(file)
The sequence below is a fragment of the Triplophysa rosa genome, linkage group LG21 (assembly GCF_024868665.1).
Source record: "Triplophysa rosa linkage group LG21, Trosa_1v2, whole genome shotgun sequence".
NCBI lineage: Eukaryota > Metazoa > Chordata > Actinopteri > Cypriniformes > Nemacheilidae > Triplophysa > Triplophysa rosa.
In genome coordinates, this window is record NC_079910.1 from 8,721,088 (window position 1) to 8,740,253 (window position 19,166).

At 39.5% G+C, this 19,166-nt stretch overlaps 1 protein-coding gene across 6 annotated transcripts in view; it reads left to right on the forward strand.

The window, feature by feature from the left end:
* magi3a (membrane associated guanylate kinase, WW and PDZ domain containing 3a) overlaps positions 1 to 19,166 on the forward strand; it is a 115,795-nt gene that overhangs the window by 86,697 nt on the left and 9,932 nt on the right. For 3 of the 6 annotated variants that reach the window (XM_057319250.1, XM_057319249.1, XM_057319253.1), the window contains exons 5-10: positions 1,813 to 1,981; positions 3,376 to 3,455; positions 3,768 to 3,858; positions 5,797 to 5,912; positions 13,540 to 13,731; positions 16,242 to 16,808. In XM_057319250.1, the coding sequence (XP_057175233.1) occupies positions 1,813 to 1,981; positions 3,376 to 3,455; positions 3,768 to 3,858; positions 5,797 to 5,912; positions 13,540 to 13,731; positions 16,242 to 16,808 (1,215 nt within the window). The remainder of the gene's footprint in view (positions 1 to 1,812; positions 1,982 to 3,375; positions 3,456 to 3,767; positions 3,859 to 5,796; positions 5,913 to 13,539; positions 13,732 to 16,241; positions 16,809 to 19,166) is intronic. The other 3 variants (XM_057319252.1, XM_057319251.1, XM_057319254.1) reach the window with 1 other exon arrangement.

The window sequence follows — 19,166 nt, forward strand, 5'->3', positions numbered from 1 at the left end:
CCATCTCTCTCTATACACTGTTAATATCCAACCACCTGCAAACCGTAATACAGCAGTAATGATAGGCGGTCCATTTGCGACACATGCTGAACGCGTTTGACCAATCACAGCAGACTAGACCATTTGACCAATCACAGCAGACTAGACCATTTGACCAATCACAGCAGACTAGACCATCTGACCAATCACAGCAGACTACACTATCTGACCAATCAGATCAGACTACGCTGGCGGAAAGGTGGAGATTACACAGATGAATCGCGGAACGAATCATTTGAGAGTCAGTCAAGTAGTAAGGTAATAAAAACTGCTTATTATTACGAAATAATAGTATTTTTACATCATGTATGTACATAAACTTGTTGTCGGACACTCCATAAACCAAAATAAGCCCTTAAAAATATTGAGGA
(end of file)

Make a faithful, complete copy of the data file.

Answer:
The sequence below is a fragment of the Triplophysa rosa genome, linkage group LG21 (assembly GCF_024868665.1).
Source record: "Triplophysa rosa linkage group LG21, Trosa_1v2, whole genome shotgun sequence".
NCBI lineage: Eukaryota > Metazoa > Chordata > Actinopteri > Cypriniformes > Nemacheilidae > Triplophysa > Triplophysa rosa.
In genome coordinates, this window is record NC_079910.1 from 8,721,088 (window position 1) to 8,740,253 (window position 19,166).

At 39.5% G+C, this 19,166-nt stretch overlaps 1 protein-coding gene across 6 annotated transcripts in view; it reads left to right on the forward strand.

The window, feature by feature from the left end:
* magi3a (membrane associated guanylate kinase, WW and PDZ domain containing 3a) overlaps positions 1 to 19,166 on the forward strand; it is a 115,795-nt gene that overhangs the window by 86,697 nt on the left and 9,932 nt on the right. For 3 of the 6 annotated variants that reach the window (XM_057319250.1, XM_057319249.1, XM_057319253.1), the window contains exons 5-10: positions 1,813 to 1,981; positions 3,376 to 3,455; positions 3,768 to 3,858; positions 5,797 to 5,912; positions 13,540 to 13,731; positions 16,242 to 16,808. In XM_057319250.1, the coding sequence (XP_057175233.1) occupies positions 1,813 to 1,981; positions 3,376 to 3,455; positions 3,768 to 3,858; positions 5,797 to 5,912; positions 13,540 to 13,731; positions 16,242 to 16,808 (1,215 nt within the window). The remainder of the gene's footprint in view (positions 1 to 1,812; positions 1,982 to 3,375; positions 3,456 to 3,767; positions 3,859 to 5,796; positions 5,913 to 13,539; positions 13,732 to 16,241; positions 16,809 to 19,166) is intronic. The other 3 variants (XM_057319252.1, XM_057319251.1, XM_057319254.1) reach the window with 1 other exon arrangement.

The window sequence follows — 19,166 nt, forward strand, 5'->3', positions numbered from 1 at the left end:
CCATCTCTCTCTATACACTGTTAATATCCAACCACCTGCAAACCGTAATACAGCAGTAATGATAGGCGGTCCATTTGCGACACATGCTGAACGCGTTTGACCAATCACAGCAGACTAGACCATTTGACCAATCACAGCAGACTAGACCATTTGACCAATCACAGCAGACTAGACCATCTGACCAATCACAGCAGACTACACTATCTGACCAATCAGATCAGACTACGCTGGCGGAAAGGTGGAGATTACACAGATGAATCGCGGAACGAATCATTTGAGAGTCAGTCAAGTAGTAAGGTAATAAAAACTGCTTATTATTACGAAATAATAGTATTTTTACATCATGTATGTACATAAACTTGTTGTCGGACACTCCATAAACCAAAATAAGCCCTTAAAAATATTGAGGA